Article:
citus

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Esperanto[edit]

Pronunciation[edit]

  • IPA(key): /ˈt͡situs/
  • (file)

Verb[edit]

citus

  1. conditional of citi

Ido[edit]

Pronunciation[edit]

Verb[edit]

citus

  1. conditional of citar

Latin[edit]

Etymology[edit]

Perfect passive participle of cieō (put in motion).

Pronunciation[edit]

Participle[edit]

citus (feminine cita, neuter citum); first/second-declension participle

  1. put in motion, moved, stirred, shaken; quick, swift, rapid; having been moved
  2. summoned, called, having been summoned
  3. invoked, appealed to, having been invoked
  4. roused, stimulated, excited, provoked, having been provoked

Declension[edit]

First/second-declension adjective.

Number Singular Plural
Case / Gender Masculine Feminine Neuter Masculine Feminine Neuter
Nominative citus cita citum citī citae cita
Genitive citī citae citī citōrum citārum citōrum
Dative citō citō citīs
Accusative citum citam citum citōs citās cita
Ablative citō citā citō citīs
Vocative cite cita citum citī citae cita

Adjective[edit]

citus (feminine cita, neuter citum, comparative citior, superlative citissimus, adverb citō); first/second-declension adjective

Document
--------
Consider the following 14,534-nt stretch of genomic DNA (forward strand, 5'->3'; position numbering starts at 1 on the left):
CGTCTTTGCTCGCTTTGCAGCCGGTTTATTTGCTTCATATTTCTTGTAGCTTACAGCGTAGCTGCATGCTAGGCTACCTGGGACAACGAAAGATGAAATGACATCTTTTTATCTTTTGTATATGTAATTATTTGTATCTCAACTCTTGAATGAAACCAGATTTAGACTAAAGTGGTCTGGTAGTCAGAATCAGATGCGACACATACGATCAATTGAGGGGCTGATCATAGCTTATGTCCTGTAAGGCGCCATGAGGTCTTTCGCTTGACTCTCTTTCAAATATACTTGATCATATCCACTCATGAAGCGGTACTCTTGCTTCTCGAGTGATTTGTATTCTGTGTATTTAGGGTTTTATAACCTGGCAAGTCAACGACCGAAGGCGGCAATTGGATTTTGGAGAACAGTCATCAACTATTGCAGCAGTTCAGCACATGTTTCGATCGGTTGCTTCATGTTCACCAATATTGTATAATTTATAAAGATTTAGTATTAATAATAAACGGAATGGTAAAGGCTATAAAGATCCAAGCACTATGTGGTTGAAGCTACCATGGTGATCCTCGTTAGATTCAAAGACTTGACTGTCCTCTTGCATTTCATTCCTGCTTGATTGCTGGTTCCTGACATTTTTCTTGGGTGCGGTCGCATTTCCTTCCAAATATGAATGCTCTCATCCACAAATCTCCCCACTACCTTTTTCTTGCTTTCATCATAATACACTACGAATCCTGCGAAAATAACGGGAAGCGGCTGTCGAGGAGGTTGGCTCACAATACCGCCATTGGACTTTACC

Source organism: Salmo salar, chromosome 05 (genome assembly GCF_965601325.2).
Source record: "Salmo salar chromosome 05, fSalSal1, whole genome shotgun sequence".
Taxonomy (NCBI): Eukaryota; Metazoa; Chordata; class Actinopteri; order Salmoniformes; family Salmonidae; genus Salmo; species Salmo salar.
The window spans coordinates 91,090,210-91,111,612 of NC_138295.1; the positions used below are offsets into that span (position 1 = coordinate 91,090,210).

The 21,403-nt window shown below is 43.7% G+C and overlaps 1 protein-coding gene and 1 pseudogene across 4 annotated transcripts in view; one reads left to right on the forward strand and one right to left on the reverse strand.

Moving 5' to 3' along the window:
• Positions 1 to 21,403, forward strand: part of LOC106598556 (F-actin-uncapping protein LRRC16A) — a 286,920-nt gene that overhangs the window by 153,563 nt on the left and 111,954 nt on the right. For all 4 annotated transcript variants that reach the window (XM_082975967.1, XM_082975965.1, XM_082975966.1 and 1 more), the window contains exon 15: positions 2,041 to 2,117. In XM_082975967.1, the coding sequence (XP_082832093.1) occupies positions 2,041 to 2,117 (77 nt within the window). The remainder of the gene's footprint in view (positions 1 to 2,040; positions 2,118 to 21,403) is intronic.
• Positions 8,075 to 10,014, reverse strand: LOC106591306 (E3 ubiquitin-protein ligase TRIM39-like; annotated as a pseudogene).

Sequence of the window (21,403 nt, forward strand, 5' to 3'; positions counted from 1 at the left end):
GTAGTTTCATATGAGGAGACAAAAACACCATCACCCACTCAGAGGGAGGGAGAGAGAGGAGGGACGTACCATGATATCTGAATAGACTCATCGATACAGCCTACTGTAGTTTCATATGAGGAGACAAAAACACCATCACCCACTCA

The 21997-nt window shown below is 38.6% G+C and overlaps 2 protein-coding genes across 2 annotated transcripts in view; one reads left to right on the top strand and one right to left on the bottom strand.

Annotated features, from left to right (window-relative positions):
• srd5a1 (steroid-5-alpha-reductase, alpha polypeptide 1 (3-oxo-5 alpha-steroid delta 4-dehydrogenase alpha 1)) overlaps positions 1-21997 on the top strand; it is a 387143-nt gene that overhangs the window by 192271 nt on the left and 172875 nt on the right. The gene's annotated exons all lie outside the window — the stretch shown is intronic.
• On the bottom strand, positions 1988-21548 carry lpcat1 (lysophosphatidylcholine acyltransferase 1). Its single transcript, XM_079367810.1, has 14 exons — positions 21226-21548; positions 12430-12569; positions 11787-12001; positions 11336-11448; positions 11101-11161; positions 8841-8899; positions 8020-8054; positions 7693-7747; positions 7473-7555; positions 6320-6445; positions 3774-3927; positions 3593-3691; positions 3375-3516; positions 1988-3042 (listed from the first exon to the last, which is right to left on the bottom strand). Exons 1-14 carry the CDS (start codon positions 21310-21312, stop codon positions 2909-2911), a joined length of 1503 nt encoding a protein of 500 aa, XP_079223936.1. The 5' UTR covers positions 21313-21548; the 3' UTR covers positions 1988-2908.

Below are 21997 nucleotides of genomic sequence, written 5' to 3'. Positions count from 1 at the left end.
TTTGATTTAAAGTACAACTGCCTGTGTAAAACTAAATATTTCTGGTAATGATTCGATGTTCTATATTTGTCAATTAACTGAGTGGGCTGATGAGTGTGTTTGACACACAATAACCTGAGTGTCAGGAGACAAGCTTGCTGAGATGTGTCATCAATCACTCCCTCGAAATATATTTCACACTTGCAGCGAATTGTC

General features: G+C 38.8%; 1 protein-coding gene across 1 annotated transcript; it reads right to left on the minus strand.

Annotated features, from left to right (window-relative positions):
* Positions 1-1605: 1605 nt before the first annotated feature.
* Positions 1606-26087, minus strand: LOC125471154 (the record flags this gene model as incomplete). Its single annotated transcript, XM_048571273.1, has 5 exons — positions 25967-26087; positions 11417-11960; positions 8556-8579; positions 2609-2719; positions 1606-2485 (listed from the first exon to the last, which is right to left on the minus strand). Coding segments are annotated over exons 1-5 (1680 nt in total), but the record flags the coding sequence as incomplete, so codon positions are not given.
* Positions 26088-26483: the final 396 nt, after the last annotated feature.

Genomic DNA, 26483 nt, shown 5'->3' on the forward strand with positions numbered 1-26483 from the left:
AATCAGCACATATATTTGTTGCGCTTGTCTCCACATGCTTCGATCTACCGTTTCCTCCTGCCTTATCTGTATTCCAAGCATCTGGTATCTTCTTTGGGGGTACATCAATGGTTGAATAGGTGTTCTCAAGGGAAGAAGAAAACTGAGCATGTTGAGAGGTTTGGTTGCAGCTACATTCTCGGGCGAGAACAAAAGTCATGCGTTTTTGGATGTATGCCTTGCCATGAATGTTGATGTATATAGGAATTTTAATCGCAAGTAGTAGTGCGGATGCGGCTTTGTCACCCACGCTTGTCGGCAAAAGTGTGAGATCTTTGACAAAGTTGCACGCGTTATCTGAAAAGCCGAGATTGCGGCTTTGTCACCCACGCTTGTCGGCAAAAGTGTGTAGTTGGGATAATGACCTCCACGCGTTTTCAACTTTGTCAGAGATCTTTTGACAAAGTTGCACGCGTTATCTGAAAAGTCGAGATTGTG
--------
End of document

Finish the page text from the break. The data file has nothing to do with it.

1. swift, quick, rapid
  2. early

Declension[edit]

First/second-declension adjective.

Number Singular Plural
Case / Gender Masculine Feminine Neuter Masculine Feminine Neuter
Nominative citus cita citum citī citae cita
Genitive citī citae citī citōrum citārum citōrum
Dative citō citō citīs
Accusative citum citam citum citōs citās cita
Ablative citō citā citō citīs
Vocative cite cita citum citī citae cita

Usage notes[edit]

According to Döderlein, citus and celer mean "swift, fast, quick" in terms of quick motion (in general) with tardus as their antonym. More specifically, citus refers to a lively motion, whereas celer refers to an eager or impetuous motion.

On the other hand, vēlōx and pernīx as "quick" denote a level of athletic nimbleness in terms of bodily activity, with lentus as their antonym. More specifically, pernīx involves a level of dexterity and quickness in an eclectic range of actions (such as climbing, hurdling, jumping, vaulting, etc.); whereas vēlōx is especially used for running, swimming and flying (moving in a direction)

Thirdly, properus and festīnus as "quick" refer specifically to one's speed in terms of the shortest time to reach a destination, with sēgnis as their antonym. More specifically, festīnus intimates a certain level of impatience, whereas properus simply indicates a haste from energy simply.

References[edit]

  • citus in Charlton T. Lewis and Charles Short (1879) A Latin Dictionary, Oxford: Clarendon Press
  • citus in Charlton T. Lewis (1891) An Elementary Latin Dictionary, New York: Harper & Brothers
  • citus in Charles du Fresne du Cange’s Glossarium Mediæ et Infimæ Latinitatis (augmented edition with additions by D. P. Carpenterius, Adelungius and others, edited by Léopold Favre, 1883–1887)
  • citus in Gaffiot, Félix (1934) Dictionnaire illustré Latin-Français, Hachette

Latvian[edit]

Pronoun[edit]

citus

  1. accusative plural masculine form of cits